A Nation of Islam spokesman joined with supporters of political extremist Lyndon LaRouche in a forum at the Vista Hotel last night in which they blamed the Jewish Anti-Defamation League for a host of crimes and conspiracies against African Americans.
Abdul Alim Muhammad, the Washington-based spokesman for the Nation of Islam, also used the occasion to ridicule an old rival -- Imam W. Deen Mohammed, the son of the Nation's founder. His followers, he noted, are scheduled to arrive in Washington today for a convention.
Mohammed broke away decades ago from the Nation of Islam, now under of leadership of Louis Farrakhan. Mohammed formed a movement that adheres to orthodox Islamic practices and in recent months has been publicly critical of Farrakhan.
At the Vista last night, the Nation of Islam spokesman referred to Mohammed as "this functionary of the ADL network."
About 200 people attended the forum, which threaded together a tangle of conspiracy theories about how power is wielded in the United States and the rest of the world. In interviews afterward, many in the crowd said they were members of either the Nation of Islam or of political groups affiliated with LaRouche.
LaRouche is a perennial presidential candidate who was paroled earlier this year after serving five years of a 15-year sentence for fraudulent fund-raising and tax evasion.
The Nation of Islam and the Lyndon LaRouche group share resentment of the ADL, which has issued several reports painting both groups as antisemitic personality cults.
Leaders of the Nation of Islam have stirred controversy in the past by making antisemitic remarks, even as Farrakhan has insisted his group is not antisemitic or racist.
The Schiller Institute, a LaRouche organization, paid for the rental of the room at the Vista last night.
Last night was not the first occasion that followers of LaRouche have joined forces with the Nation of Islam. According to the Anti-Defamation League, the two groups have held at least two similar joint meetings at Howard University and the University of the District of Columbia in the last two years.
Muhammad last night accused the ADL of engineering the recent removal of the Rev. Benjamin Chavis from his post as chairman of the NAACP. Chavis was ousted by the NAACP board last month after it was revealed that he secretly paid $332,000 from the group's treasury to settle a suit against by a former employee.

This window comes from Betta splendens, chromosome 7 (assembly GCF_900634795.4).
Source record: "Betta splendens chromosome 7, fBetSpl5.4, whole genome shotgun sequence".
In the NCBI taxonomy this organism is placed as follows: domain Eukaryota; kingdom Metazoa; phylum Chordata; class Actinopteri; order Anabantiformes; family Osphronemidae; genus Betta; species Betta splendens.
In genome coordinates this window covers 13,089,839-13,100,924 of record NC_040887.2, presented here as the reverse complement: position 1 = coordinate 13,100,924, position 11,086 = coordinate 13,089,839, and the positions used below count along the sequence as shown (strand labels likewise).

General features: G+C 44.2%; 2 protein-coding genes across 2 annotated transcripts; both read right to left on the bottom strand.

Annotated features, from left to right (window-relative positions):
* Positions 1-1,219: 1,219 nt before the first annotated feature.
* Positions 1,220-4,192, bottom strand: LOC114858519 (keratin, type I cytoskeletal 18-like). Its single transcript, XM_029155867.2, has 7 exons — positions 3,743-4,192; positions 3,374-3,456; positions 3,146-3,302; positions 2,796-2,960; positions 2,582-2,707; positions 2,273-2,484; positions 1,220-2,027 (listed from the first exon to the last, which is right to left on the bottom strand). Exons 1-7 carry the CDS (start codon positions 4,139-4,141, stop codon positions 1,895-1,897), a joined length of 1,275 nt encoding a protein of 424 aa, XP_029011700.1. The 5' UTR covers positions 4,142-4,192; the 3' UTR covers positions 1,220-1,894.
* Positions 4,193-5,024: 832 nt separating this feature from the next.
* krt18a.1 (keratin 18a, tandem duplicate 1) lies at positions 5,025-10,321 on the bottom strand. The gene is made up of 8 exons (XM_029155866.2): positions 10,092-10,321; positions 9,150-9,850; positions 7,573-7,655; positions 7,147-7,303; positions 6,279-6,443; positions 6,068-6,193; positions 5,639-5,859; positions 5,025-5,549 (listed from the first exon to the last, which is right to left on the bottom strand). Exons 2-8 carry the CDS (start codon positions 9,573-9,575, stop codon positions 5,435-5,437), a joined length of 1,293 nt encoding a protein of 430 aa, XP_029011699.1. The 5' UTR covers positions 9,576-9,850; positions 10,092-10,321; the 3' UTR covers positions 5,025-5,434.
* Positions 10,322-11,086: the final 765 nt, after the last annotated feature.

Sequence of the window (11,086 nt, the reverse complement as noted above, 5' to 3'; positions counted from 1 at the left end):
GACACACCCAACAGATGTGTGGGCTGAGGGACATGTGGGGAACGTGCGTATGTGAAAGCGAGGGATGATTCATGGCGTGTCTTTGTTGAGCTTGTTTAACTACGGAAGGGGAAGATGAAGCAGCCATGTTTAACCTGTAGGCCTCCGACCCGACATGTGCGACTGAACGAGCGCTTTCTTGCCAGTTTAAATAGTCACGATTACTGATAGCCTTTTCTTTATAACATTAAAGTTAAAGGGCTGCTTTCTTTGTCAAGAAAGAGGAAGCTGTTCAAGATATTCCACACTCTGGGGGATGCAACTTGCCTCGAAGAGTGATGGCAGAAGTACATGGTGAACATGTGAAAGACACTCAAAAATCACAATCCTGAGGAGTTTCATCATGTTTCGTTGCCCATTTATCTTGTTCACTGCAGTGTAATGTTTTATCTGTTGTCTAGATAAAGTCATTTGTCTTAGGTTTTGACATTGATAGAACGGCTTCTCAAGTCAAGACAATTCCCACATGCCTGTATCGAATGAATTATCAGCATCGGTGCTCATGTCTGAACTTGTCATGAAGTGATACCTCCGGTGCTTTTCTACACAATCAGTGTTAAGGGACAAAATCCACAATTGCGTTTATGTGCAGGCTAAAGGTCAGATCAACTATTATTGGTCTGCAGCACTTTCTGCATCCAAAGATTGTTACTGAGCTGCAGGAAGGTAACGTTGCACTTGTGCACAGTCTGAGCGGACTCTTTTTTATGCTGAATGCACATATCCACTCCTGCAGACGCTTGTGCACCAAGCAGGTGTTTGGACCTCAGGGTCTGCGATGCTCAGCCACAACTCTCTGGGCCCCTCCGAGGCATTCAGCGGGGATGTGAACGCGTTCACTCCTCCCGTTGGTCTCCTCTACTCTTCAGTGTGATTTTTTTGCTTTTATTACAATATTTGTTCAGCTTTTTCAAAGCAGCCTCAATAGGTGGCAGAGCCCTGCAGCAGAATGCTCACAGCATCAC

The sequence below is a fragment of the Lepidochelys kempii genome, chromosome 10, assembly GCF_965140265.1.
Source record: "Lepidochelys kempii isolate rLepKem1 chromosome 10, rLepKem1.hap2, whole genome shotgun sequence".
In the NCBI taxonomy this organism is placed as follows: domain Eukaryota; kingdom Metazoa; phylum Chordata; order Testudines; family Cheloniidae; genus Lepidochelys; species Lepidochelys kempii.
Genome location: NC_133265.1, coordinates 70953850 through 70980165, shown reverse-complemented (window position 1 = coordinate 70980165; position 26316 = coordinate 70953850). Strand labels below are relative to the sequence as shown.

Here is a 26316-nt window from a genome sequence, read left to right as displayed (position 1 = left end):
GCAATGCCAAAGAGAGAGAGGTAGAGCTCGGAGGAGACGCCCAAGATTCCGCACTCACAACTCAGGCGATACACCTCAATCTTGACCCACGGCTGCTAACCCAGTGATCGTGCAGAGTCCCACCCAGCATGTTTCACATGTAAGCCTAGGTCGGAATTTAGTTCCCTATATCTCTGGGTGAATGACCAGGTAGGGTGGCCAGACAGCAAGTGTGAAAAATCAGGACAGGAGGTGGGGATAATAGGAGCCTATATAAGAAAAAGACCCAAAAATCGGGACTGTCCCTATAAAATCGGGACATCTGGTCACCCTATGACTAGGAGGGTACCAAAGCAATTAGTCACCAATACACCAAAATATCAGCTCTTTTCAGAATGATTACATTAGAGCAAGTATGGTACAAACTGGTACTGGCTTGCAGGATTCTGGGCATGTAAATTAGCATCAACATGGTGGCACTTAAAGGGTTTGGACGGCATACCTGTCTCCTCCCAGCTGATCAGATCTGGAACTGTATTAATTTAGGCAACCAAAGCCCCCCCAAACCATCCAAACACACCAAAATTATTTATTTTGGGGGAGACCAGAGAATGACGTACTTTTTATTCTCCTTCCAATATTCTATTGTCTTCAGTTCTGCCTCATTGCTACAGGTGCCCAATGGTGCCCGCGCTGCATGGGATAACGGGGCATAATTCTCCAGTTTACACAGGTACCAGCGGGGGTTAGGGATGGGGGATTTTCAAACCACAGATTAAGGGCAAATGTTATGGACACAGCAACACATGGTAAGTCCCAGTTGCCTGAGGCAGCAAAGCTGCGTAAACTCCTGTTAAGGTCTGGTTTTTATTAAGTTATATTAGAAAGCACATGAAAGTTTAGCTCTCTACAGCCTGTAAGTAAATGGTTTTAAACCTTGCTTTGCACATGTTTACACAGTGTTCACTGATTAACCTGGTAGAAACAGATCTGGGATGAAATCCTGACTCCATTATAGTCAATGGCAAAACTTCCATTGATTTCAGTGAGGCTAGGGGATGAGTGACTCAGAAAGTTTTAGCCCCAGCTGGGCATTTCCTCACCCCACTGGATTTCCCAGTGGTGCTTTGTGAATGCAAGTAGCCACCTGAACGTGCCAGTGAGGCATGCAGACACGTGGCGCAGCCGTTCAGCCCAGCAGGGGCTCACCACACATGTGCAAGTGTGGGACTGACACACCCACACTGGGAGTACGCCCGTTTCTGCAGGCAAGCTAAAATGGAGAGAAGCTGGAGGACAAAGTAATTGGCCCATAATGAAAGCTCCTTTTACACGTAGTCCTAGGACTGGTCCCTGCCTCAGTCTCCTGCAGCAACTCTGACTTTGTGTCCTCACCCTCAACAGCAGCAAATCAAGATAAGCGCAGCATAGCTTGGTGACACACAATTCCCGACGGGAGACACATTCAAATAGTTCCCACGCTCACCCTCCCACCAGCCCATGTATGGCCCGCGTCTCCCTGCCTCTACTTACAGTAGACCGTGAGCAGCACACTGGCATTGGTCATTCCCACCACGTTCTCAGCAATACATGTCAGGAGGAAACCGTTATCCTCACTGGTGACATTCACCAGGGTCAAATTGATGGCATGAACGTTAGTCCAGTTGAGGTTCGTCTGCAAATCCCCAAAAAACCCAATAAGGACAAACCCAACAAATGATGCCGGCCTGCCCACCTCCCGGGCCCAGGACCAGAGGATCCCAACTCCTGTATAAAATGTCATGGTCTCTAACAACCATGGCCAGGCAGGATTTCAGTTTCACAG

Muhammad said that the ADL had attacked black leaders from Booker T. Washington, to W.E.B. DuBois, Adam Clayton Powell, Malcolm X and Andrew Young. He accused the group of conspiring to assassinate Farrakhan.
"You can't think of a black leader that has not been destroyed or slandered by the ADL," Muhammad said. He offered no proof of ADL's role in Chavis's removal, saying instead, "Let the ADL prove they didn't have something to do with the downfall of Ben Chavis."
In a telephone interview after the forum last night, David Friedman, ADL regional director, said, "It's as ridiculous as all of the other conspiracy-laden fantasies that they've been broadcasting and promoting. I won't dignify it with a more elaborate response than that."
Michael 3 X, who identified himself as a leader of the group that organized the event, said that Farrakhan and Chavis "represent some hope to us, and we can't allow others to cut them down. ... We're saying to the ADL, you leave Minister Farrakhan alone. You leave black leadership alone."
Rabbi Gerald Kaplan, who said he was a volunteer with the Schiller Institute, called on the ADL to "repent," in the spirit of the Jewish High Holidays, which begin next week and include Yom Kippur, the Day of Atonement.
The poster announcing the Vista event identified Kaplan's title as "Brooklyn Board of Rabbis." But Rabbi Abraham Feldbin, president of the Board, released a statement yesterday saying that although Kaplan has been a member of the group for three years, he is not an officer and does not speak for the group.
Muhammad gave Kaplan a warm handshake. The two men said they had met previously in Panama, where they had been the guests of former president Manuel Noriega.
"The meeting was enlightening," LaTonya Dunham, 24, of Silver Spring, said after the event. "I think that the assumptions people had about the Nation of Islam when they walked in would be changed for the better."
Staff writer Mangai Balasegram contributed to this report.